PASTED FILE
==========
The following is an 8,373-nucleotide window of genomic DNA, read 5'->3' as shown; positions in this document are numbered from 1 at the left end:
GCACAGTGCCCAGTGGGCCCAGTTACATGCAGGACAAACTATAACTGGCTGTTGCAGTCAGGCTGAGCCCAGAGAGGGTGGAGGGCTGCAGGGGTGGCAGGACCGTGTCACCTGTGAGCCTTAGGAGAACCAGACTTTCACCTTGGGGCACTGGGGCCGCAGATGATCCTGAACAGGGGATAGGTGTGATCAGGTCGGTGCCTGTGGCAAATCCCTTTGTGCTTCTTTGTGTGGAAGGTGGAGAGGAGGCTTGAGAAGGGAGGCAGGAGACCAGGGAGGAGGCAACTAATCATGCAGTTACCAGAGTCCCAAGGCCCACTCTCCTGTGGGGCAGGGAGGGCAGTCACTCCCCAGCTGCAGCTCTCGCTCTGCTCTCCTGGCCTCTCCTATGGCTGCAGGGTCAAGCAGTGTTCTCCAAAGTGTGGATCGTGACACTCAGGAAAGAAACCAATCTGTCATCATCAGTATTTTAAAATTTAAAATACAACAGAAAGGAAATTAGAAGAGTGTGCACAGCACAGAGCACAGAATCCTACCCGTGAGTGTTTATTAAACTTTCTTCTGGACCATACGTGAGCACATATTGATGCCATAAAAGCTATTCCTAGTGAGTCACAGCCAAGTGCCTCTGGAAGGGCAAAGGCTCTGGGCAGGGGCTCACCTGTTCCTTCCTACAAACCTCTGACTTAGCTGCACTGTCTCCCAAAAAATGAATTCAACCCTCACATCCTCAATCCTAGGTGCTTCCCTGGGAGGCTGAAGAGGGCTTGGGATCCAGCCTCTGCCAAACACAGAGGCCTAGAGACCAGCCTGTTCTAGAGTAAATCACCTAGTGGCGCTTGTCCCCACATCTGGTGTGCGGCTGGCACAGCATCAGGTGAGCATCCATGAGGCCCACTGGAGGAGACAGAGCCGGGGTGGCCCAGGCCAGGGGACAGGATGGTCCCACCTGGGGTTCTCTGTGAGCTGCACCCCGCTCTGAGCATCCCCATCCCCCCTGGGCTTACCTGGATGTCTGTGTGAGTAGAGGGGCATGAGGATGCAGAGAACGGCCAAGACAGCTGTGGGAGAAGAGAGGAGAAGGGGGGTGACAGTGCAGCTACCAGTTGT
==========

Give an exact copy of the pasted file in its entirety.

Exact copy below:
The following is an 8,373-nucleotide window of genomic DNA, read 5'->3' as shown; positions in this document are numbered from 1 at the left end:
GCACAGTGCCCAGTGGGCCCAGTTACATGCAGGACAAACTATAACTGGCTGTTGCAGTCAGGCTGAGCCCAGAGAGGGTGGAGGGCTGCAGGGGTGGCAGGACCGTGTCACCTGTGAGCCTTAGGAGAACCAGACTTTCACCTTGGGGCACTGGGGCCGCAGATGATCCTGAACAGGGGATAGGTGTGATCAGGTCGGTGCCTGTGGCAAATCCCTTTGTGCTTCTTTGTGTGGAAGGTGGAGAGGAGGCTTGAGAAGGGAGGCAGGAGACCAGGGAGGAGGCAACTAATCATGCAGTTACCAGAGTCCCAAGGCCCACTCTCCTGTGGGGCAGGGAGGGCAGTCACTCCCCAGCTGCAGCTCTCGCTCTGCTCTCCTGGCCTCTCCTATGGCTGCAGGGTCAAGCAGTGTTCTCCAAAGTGTGGATCGTGACACTCAGGAAAGAAACCAATCTGTCATCATCAGTATTTTAAAATTTAAAATACAACAGAAAGGAAATTAGAAGAGTGTGCACAGCACAGAGCACAGAATCCTACCCGTGAGTGTTTATTAAACTTTCTTCTGGACCATACGTGAGCACATATTGATGCCATAAAAGCTATTCCTAGTGAGTCACAGCCAAGTGCCTCTGGAAGGGCAAAGGCTCTGGGCAGGGGCTCACCTGTTCCTTCCTACAAACCTCTGACTTAGCTGCACTGTCTCCCAAAAAATGAATTCAACCCTCACATCCTCAATCCTAGGTGCTTCCCTGGGAGGCTGAAGAGGGCTTGGGATCCAGCCTCTGCCAAACACAGAGGCCTAGAGACCAGCCTGTTCTAGAGTAAATCACCTAGTGGCGCTTGTCCCCACATCTGGTGTGCGGCTGGCACAGCATCAGGTGAGCATCCATGAGGCCCACTGGAGGAGACAGAGCCGGGGTGGCCCAGGCCAGGGGACAGGATGGTCCCACCTGGGGTTCTCTGTGAGCTGCACCCCGCTCTGAGCATCCCCATCCCCCCTGGGCTTACCTGGATGTCTGTGTGAGTAGAGGGGCATGAGGATGCAGAGAACGGCCAAGACAGCTGTGGGAGAAGAGAGGAGAAGGGGGGTGACAGTGCAGCTACCAGTTGT